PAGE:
Fewer States Granting Illegal Immigrants Licenses

As recently as 2006, 10 states allowed immigrants to apply for a driver’s license without proving their legal residence. As border control has become a bigger political issue, however, that right has evaporated in all but three states: Utah, New Mexico, and Washington—which may soon be the last place where all drivers can get a regular license. Earlier this year Utah restricted all noncitizens to a special “driving privileges” card that can’t be used as identification. And in New Mexico, both gubernatorial candidates have said they would stop licensing drivers who can’t prove their legal status.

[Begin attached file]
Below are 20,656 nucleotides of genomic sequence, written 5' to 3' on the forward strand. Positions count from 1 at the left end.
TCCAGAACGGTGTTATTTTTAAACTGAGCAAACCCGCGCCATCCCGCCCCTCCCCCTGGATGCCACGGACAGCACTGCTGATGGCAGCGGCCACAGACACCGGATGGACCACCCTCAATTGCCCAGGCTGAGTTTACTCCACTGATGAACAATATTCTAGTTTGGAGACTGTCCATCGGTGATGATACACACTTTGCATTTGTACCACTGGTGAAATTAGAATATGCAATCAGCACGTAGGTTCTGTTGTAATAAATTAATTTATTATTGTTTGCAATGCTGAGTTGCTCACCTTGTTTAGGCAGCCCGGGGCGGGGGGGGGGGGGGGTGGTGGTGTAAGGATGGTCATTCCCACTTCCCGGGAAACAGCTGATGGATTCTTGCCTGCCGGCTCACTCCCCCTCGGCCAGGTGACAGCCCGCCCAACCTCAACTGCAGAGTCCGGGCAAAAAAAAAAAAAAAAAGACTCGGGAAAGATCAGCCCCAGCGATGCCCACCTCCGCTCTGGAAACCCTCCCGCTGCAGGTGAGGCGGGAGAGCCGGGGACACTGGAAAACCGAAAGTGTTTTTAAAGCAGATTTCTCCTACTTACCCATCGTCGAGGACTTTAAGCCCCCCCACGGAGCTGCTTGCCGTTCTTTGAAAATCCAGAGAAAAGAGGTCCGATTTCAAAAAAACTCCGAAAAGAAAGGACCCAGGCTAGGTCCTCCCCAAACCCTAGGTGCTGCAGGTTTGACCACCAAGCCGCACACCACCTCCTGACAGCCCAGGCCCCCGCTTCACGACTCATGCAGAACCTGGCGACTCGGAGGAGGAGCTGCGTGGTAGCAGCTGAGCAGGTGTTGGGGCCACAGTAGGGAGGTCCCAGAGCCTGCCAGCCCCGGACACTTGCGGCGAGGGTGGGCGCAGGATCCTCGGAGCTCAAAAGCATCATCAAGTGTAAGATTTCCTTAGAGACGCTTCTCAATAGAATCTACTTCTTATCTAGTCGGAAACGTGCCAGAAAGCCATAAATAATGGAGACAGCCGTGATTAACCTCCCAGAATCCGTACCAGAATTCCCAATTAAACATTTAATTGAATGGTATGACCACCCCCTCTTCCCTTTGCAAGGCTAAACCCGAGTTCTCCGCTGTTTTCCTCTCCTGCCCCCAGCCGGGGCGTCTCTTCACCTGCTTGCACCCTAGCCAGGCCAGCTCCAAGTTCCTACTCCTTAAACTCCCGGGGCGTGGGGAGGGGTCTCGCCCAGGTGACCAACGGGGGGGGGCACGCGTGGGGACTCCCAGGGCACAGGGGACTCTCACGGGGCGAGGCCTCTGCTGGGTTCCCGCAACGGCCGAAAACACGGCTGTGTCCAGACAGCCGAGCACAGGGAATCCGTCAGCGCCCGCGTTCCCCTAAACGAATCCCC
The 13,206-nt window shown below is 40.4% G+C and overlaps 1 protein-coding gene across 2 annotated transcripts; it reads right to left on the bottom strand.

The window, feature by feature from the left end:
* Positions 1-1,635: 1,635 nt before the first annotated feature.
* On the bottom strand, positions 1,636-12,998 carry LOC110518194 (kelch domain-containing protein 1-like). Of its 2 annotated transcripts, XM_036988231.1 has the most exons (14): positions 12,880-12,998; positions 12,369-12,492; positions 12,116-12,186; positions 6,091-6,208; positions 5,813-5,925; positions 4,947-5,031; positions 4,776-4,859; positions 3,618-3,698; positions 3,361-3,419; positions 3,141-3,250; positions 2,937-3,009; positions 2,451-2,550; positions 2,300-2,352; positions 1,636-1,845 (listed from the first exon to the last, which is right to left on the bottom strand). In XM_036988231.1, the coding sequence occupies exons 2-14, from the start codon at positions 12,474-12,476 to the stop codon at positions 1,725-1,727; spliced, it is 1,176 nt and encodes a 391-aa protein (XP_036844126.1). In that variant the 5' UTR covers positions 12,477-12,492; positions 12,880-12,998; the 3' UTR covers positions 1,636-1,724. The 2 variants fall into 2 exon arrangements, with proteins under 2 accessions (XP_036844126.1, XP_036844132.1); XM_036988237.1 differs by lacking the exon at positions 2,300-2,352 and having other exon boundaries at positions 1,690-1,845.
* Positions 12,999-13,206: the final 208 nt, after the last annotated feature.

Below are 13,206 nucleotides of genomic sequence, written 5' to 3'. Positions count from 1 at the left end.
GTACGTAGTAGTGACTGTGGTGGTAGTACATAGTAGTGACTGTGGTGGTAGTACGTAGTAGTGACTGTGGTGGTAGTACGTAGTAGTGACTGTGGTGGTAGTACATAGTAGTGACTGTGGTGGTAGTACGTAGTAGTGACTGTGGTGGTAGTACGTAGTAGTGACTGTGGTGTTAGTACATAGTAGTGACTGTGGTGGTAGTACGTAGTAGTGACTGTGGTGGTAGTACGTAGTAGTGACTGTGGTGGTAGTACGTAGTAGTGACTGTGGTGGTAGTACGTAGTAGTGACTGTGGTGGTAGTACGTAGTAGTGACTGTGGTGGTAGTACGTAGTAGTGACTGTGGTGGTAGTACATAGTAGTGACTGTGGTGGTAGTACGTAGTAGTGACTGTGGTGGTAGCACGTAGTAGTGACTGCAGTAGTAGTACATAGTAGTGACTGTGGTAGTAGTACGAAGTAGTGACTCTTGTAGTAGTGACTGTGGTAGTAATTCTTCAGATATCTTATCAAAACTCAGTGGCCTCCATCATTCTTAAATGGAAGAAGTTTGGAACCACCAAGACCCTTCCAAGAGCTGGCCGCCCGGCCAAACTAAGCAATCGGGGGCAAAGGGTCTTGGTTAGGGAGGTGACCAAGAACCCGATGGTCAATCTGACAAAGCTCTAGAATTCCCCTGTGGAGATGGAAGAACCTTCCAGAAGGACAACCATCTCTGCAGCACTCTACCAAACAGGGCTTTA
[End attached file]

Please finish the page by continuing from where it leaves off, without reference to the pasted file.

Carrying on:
When the issue arose during the 2008 election, Barack Obama argued that licensing all drivers was a matter of highway safety (others opposed the idea on national-security grounds). But in the five states that have stopped licensing illegal immigrants for more than a year, there’s been no appreciable difference in the number of vehicle crashes, according to a NEWSWEEK review of state motor-vehicle data. If there are any reasons not to grant everyone the same access to roads, safety is not one of them.

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